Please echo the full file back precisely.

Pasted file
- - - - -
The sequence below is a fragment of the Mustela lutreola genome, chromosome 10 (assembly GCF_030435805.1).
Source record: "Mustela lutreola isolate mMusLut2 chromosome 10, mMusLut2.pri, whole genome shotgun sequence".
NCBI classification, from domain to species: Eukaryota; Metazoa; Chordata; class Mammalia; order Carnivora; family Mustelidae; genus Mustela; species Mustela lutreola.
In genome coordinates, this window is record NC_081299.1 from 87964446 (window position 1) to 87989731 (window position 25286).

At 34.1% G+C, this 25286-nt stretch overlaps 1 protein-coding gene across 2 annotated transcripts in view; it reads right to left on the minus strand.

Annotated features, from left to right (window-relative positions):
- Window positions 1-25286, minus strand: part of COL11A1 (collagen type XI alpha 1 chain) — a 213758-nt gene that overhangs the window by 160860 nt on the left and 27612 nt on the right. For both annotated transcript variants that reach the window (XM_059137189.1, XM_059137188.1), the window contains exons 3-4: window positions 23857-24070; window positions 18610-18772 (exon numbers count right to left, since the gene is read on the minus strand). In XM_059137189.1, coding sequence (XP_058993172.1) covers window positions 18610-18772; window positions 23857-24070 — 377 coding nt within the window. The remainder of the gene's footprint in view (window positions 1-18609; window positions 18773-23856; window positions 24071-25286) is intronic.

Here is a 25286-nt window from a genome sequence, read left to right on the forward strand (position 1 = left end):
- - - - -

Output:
The sequence below is a fragment of the Mustela lutreola genome, chromosome 10 (assembly GCF_030435805.1).
Source record: "Mustela lutreola isolate mMusLut2 chromosome 10, mMusLut2.pri, whole genome shotgun sequence".
NCBI classification, from domain to species: Eukaryota; Metazoa; Chordata; class Mammalia; order Carnivora; family Mustelidae; genus Mustela; species Mustela lutreola.
In genome coordinates, this window is record NC_081299.1 from 87964446 (window position 1) to 87989731 (window position 25286).

At 34.1% G+C, this 25286-nt stretch overlaps 1 protein-coding gene across 2 annotated transcripts in view; it reads right to left on the minus strand.

Annotated features, from left to right (window-relative positions):
- Window positions 1-25286, minus strand: part of COL11A1 (collagen type XI alpha 1 chain) — a 213758-nt gene that overhangs the window by 160860 nt on the left and 27612 nt on the right. For both annotated transcript variants that reach the window (XM_059137189.1, XM_059137188.1), the window contains exons 3-4: window positions 23857-24070; window positions 18610-18772 (exon numbers count right to left, since the gene is read on the minus strand). In XM_059137189.1, coding sequence (XP_058993172.1) covers window positions 18610-18772; window positions 23857-24070 — 377 coding nt within the window. The remainder of the gene's footprint in view (window positions 1-18609; window positions 18773-23856; window positions 24071-25286) is intronic.

Here is a 25286-nt window from a genome sequence, read left to right on the forward strand (position 1 = left end):